I am surprised that Emergent Ultimatum is only #4 on this list. It seems like the best Ultimatum in EDH. You get to tutor for any three spells and cast them for free! This is the format of infinite combos or massive spells that win you the game when you cast them. On power, you can't really rank higher than this.

Then again, is anyone actually playing the Ultimatums for their power? I thought the point of these was to be big splashy spells that felt fun to cast and warped the games around themselves. I guess Emergent Ultimatum does that, but if you cast it, there’s not really a game to warp anymore. It kinda anticlimactically breaks the game in half. Cruel, Brilliant, Genesis, and Eerie Ultimatum don’t really do that. Ruinous kinda does, but I’ll save that for later. Maybe you can build your deck around Emergent Ultimatum so it doesn’t immediately win the game so blandly, but then why are you playing this card?

Hang on, am I supposed to call this overplayed? As an Ultimatum, it lacks the splash factor in most decks. As a wincon, it's seven mana of three different colors, and requires even more expensive spells, so it's not nearly the easiest way to do that. If you’re not trying to make it an auto-win, and are just playing it because it looks cool, then it’s a smidge clunky and still not super interesting, but if you make it an auto-win, then people aren’t going to be 'wowed' by it, and it stops looking as cool.

Over, Under or Just Right? Overplayed: Maybe this is just my contrarian instincts kicking in. I could see a world where giving this a 'Just Right' is justifiable since it does good work in Jodah, Archmage Eternal and friends, but I’m not sure I like this card for random Sultai decks.

3: Genesis Ultimatum: 14,655 Decks

For many of the same reasons, I'm surprised but pleased to see Genesis Ultimatum this high on the list. Genesis Ultimatum is not as powerful as its contemporaries. It’s definitely chilling with Inspired Ultimatum at the bottom of the Ikoria Ultimatum power rankings. It's not even close to bad. It’s a pseudo Genesis Wave. You’re going to hit good stuff when you cast it, but even comparing it with Genesis Wave, which can be cast for much more extravagant numbers than five, shows that this isn’t the most powerful thing you can do.

That's why it’s my favorite though, because Ultimatums have never been the most powerful things you can do. They’re meant to feel flashy and embody the colors of which they encompass. If you wanna win the game Fast and Furious 1 style, you almost never reach for an Ultimatum, because they’re too slow. If you wanna win the game Fast and Furious 7 style, then that’s when you reach for an Ultimatum, and Genesis Ultimatum matches that vibe.

Over, Under, or Just Right? Just Right: You will have many good moments with this card.

2: Eerie Ultimatum: 26,942 Decks

The more time passes, the more I think playing Living Death becomes a higher and higher liability. I never liked Living Death. I have seen games where Living Death provides the win for the caster, but I have also seen many games where Living Death wins the game for a completely random opponent because they happen to have a better stocked graveyard. The way priority works, the caster of Living Death gets their ETB triggers after their opponents have gotten all their ETB triggers. Sometimes you can’t cast Living Death because an opponent will be better off than you. I acknowledge the effect was very powerful, but I always felt iffy about playing it because it could go so wrong. Then again, maybe people just need to get wiser about when they pull the trigger on a Living Death, and pack grave-hate to make it one-sided.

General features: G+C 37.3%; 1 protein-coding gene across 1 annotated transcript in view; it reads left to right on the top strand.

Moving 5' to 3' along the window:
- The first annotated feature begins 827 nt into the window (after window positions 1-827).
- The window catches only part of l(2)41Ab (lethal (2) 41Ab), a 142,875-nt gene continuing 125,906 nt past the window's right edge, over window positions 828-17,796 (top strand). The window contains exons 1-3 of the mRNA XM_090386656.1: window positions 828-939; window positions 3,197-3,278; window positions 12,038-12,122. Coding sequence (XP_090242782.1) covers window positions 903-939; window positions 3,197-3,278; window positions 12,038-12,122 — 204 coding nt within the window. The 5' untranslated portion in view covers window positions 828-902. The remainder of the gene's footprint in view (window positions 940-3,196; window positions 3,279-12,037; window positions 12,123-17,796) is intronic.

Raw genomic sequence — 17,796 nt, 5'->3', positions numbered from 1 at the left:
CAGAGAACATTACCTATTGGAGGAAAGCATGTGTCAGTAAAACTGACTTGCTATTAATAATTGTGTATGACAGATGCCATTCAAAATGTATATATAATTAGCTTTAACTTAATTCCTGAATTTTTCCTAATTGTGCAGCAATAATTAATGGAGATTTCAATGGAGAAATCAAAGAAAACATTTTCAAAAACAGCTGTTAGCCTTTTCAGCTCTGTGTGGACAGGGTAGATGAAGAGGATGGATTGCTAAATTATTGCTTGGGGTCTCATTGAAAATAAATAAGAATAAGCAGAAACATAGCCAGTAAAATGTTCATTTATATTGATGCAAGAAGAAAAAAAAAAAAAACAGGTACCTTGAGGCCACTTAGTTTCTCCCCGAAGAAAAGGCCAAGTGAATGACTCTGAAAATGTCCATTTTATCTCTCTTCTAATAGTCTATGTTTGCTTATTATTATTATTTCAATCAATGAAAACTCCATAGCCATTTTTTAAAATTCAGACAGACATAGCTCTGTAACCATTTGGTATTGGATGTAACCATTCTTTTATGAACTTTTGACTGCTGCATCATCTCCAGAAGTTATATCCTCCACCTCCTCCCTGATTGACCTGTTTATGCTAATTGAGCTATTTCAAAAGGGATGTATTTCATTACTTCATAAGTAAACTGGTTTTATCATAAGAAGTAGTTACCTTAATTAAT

In any case, we keep getting one-sided versions of this effect every year. Rally the Ancestors, Return to the Ranks, Patriarch's Bidding, Primevals' Glorious Rebirth, Storm of Souls, Ascend from Avernus, and of course, Eerie Ultimatum. It's a heftier cost, but you only want these effects late-game anyway. If you can play Eerie Ultimatum in a deck that happens to fill its graveyard, you should probably do that.

Over, Under, or Just Right? Just Right: I spent this Ultimatum write-up not really talking about the Ultimatum, huh? Uh, I'll rectify that for the final one.

1: Ruinous Ultimatum: 35,049 Decks

Well, if you’re gonna make a casual Commander staple like Ruinous Ultimatum, I guess it’s better to have that staple be an Ultimatum, a three-color spell that requires a ton of colored mana to cast, and which is supposed to be inherently splashy and swingy. Ruinous Ultimatum is never going to warp the format on account of its restrictive mana cost. In higher-power metas, it’s probably worse than Toxic Deluge and such, but in a lot of Commander decks, Ruinous Ultimatum is, at worst, still very good. At best, it's game-winning. Even though it’s a Mardu staple, I think it meets the 'wow' factor and gives the right type of gameplay feel to be considered the best Ultimatum.

Over, Under, or Just Right? Just Right: A fitting way to end this mini list.

Over And Done With in One Article!

Well, that's enough cutting into Too Specific Top 10's turf. Let me know what you think of the Ultimatums. What's your favorite? What's your least favorite? Do any of these scratch that casual itch for you? Let me know in the comments. Until next time!

Joseph started playing in Theros Block but decided that the best way to play the game was to learn every single card and hope that would somehow make him good at Magic. It hasn't. He is a college student in Santa Fe, New Mexico and also enjoys reading and other games of all shapes and sizes.